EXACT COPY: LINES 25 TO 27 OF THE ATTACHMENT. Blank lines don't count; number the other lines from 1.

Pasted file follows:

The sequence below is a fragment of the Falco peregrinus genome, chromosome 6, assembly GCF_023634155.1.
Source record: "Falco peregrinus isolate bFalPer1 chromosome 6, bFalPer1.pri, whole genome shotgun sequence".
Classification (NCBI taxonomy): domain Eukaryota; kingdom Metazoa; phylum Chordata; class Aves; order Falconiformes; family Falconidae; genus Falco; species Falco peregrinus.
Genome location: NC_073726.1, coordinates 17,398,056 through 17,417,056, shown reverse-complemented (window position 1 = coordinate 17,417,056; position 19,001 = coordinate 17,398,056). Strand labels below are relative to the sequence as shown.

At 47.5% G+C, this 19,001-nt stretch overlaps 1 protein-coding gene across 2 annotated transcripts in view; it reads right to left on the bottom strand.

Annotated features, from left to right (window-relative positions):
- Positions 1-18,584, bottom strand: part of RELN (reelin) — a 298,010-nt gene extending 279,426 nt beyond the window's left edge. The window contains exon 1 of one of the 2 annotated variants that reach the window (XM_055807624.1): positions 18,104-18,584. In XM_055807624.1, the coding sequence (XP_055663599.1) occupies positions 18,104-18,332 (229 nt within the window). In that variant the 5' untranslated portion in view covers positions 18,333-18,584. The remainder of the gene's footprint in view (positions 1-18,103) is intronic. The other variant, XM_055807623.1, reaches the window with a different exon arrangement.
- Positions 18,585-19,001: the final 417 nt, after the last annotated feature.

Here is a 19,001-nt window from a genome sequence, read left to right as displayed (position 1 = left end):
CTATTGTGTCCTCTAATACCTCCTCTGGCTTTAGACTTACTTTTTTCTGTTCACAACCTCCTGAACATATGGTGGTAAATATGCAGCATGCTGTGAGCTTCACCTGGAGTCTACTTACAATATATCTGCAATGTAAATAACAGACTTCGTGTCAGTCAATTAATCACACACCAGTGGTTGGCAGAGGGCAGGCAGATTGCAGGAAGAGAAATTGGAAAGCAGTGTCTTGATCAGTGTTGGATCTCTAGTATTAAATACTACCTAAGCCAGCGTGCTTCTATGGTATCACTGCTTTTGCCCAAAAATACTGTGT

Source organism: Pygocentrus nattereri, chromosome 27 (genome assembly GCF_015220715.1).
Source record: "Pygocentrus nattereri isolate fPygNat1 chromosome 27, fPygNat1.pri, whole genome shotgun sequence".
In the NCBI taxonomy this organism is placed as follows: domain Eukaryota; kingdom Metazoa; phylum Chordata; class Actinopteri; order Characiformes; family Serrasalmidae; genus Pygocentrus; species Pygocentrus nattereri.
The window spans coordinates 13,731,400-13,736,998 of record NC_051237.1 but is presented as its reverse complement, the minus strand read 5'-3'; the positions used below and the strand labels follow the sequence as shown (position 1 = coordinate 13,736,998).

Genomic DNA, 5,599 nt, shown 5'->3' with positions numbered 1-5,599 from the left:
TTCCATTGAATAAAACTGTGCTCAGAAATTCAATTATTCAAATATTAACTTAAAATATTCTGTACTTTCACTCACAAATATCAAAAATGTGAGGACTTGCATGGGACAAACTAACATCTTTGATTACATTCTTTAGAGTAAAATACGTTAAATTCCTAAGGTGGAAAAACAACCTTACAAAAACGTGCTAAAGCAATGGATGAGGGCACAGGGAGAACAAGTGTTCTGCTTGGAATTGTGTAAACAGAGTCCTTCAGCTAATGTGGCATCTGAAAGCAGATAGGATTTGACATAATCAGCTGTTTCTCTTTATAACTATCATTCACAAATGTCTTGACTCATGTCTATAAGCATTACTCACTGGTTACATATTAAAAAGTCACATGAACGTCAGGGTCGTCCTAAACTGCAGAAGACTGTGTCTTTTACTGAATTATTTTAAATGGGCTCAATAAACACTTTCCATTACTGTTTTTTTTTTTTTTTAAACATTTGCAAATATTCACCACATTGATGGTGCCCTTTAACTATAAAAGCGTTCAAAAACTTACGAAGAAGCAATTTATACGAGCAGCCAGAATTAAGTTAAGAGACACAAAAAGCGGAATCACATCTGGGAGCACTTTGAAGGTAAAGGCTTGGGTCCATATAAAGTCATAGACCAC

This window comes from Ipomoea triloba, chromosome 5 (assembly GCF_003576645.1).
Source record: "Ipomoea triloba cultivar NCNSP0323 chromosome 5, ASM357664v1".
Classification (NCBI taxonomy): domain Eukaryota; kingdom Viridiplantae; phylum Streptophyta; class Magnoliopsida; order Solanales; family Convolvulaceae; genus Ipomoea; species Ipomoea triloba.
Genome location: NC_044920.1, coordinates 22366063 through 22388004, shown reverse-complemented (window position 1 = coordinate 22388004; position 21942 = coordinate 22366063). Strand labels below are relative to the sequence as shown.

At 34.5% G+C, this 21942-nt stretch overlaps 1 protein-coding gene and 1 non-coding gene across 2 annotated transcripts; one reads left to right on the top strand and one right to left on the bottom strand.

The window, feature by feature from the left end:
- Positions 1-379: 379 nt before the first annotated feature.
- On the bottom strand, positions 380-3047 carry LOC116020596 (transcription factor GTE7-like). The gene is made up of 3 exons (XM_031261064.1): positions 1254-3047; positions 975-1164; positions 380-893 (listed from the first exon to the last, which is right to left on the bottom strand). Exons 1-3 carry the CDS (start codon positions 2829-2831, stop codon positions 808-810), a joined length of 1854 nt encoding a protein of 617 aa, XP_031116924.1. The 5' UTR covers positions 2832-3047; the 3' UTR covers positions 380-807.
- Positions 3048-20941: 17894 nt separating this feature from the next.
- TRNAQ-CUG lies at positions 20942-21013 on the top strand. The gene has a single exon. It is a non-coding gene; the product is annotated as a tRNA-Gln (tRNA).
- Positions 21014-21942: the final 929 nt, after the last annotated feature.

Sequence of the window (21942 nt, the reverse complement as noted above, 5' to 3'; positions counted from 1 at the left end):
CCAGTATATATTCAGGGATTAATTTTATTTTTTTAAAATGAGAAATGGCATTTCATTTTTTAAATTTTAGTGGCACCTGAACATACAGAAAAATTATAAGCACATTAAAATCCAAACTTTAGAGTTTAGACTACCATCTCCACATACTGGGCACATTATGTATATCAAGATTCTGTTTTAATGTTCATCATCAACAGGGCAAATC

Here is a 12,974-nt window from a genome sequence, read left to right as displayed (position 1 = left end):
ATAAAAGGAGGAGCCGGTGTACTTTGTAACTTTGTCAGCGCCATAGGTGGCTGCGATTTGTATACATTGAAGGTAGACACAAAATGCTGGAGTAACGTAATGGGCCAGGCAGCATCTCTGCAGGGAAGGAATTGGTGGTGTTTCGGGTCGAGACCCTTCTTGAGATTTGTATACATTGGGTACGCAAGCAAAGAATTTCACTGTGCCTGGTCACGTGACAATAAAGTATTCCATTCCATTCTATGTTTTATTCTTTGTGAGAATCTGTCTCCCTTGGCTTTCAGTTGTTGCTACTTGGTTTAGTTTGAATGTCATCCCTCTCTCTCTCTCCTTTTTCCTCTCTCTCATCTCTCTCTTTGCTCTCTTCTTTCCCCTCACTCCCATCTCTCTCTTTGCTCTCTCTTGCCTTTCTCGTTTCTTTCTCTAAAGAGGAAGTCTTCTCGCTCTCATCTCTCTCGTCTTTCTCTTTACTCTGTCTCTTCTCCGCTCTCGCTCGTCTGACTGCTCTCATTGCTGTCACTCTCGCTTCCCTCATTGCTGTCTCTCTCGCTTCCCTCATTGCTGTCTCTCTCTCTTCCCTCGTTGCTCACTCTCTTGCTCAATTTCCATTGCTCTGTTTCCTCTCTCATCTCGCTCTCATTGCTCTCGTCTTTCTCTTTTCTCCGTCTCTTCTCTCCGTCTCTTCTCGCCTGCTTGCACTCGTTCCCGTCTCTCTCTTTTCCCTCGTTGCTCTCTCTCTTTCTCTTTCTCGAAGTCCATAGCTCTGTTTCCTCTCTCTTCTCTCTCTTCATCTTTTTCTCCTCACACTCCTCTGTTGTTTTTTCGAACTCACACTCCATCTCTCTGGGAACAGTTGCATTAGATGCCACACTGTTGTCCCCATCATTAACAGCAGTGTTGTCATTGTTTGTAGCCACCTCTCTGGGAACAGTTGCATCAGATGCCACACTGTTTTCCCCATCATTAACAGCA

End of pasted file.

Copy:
- Positions 3048-20941: 17894 nt separating this feature from the next.
- TRNAQ-CUG lies at positions 20942-21013 on the top strand. The gene has a single exon. It is a non-coding gene; the product is annotated as a tRNA-Gln (tRNA).
- Positions 21014-21942: the final 929 nt, after the last annotated feature.